The problems I alluded to in previous posts are not solved as yet, particularly how to handle free-running cars like box cars in a fashion which is both easy to manage and also prototypical. But here I want to report a couple of things which we have decided to do as “progress” items.
First, we will introduce some of the new waybill designs among the population of existing “mini-bills” as a transitional measure. Second, we will concentrate these bills on the car types and load types which lend themselves to repetitive movement cycles, or simple cycles, or both. Third, we will experiment with a narrow color stripe for load direction (more on this in a moment).
Let me explain what’s meant by (prototypical) repetitive and simple cycles. Cars which are privately owned move at the direction of their owner or lessee, and are not confiscated out of their movement cycles for loading by others. Often a particular car, let’s say a tank car carrying anhydrous ammonia, will not only be restricted to that cargo, but will move repeatedly between a loading point and an unloading point, say from a chemical company to a consumer such as a fertilizer maker. This means a single waybill for that loaded movement, and a corresponding document for empty movement back to the originating point, is a realistic amount of paperwork. (Recall that empty privately-owned tank cars normally moved on regular freight waybills, not on Empty Car Bills.)
I will illustrate my tank car example with a load of anhydrous ammonia from the Olin Mathieson plant in Lake Charles, Louisiana. Here is the inbound load:
The waybill carries the name of T&NO, the originating railroad. When the car is empty, it will move over the reverse route on an SP waybill like this with its former cargo identified for safety (L/C = last contained):
Now let me move on to an example of what I mean by a simple cycle. An on-line producer of cement may ship to a variety of destinations which are also on line. The cars would likely be railroad-owned and would of course be restricted to cement service; they would very probably also cycle as empties back to that same cement producer. That means that the car can move with a single waybill, which carries the name of railroad in question, and “short bills” can be used to vary the destinations (I showed examples of “short bills” in the previous post on this topic, at: http://modelingthesp.blogspot.com/2011/08/waybills-10.html).
An example might be like the following, using an actual on-line producer on the SP. First, the “full size” bill, which I also showed in the “Waybills-9” post:
This is an off-layout destination for McGee’s layout, and its destination during operation would be in Weed staging. Here is a “short bill” which can overlay the bottom part of the bill just shown:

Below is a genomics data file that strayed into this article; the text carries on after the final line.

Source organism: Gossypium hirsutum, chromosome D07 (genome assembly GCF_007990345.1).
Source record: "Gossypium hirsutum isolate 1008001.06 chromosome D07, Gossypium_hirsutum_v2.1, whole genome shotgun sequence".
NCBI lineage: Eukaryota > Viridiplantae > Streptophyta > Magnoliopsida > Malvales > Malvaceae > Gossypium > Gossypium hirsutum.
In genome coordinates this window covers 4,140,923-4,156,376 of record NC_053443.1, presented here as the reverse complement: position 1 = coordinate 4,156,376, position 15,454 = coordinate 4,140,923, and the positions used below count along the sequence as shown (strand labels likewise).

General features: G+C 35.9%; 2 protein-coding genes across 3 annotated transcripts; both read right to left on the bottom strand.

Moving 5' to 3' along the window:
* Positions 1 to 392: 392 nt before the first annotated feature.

This is also off-layout but the car’s destination now would be Klamath Falls staging, the other “eastward” destination. The Empty Car Bill for this car was also shown previously, in “Waybills-9,” and can be viewed at: http://modelingthesp.blogspot.com/2011/07/waybills-9.html. These three bills, then, can reside in a single sleeve and create reasonable car movements. If the variety seems insufficient, more “short bills” can be added. The goal would be to maintain the car movements as entirely within the SP, thus validating the waybill railroad name at the top of the full-size waybill.
I mentioned use of color stripes as helpful guides to switchmen, regarding routing of cars. The prototype, of course, has no such stripe, nor does it have other codes of that type. Otis now uses a mini-bill which is striped and also labeled for the direction of the car movement, thus:
To replace this, we are going to experiment with a different stripe, also yellow to indicate movement to Redding staging. (We know from experience that visiting crews may hardly know whether Oregon is north or south of California, let alone where particular western cities are located. You may insert here the rant of your choice about modern education in geography.) Here is a lumber load waybill, which would replace the one shown above:
If crews seem to need stripes or other codes as “training wheels,” this can be an interim measure. If the need seems to be ongoing, they can be retained. But whether a stripe is retained or not, it should be evident in any case that there is a considerable increase in prototypical appearance from the mini-bill to the new bill, not to mention far more information.
As I said at the outset of this post, there are other experiments in progress, including ways of handling free-running cars like box cars. More on those later.
How do you create and print your waybills Tony? One advantage of the (unrealistic) mini-bill is that the information can be created with a spreadsheet, and then printed directly on a sheet of paper that can be cut/folded into many waybills. I prefer your more realistic waybills but if I had to create hundreds of them... can it be automated?ReplyDelete
Tim, I showed the basic process in my post called Waybills-4, back on February 16 of this year (I'd give a link but the "comment" process does not appear able to create links).ReplyDelete
You are right that this system is NOT automated. I have played with Excel (as have others) and so far, I don't see that it's possible to do all the things I do with my waybills. I do set them up to be printed, nine to a sheet for the "car sleeve" ones I use on my own layout, ten to a sheet for the ones for Otis McGee's layout.
I agree that making REALLY a lot of waybills is daunting. But most of the work is researching all the information, and you have to do that for ANY method of creating the actual bills. Filling out and printing them up is a lesser part of the total work, at least for me.
If you have suggestions on how to automate the process, I would love to hear about it.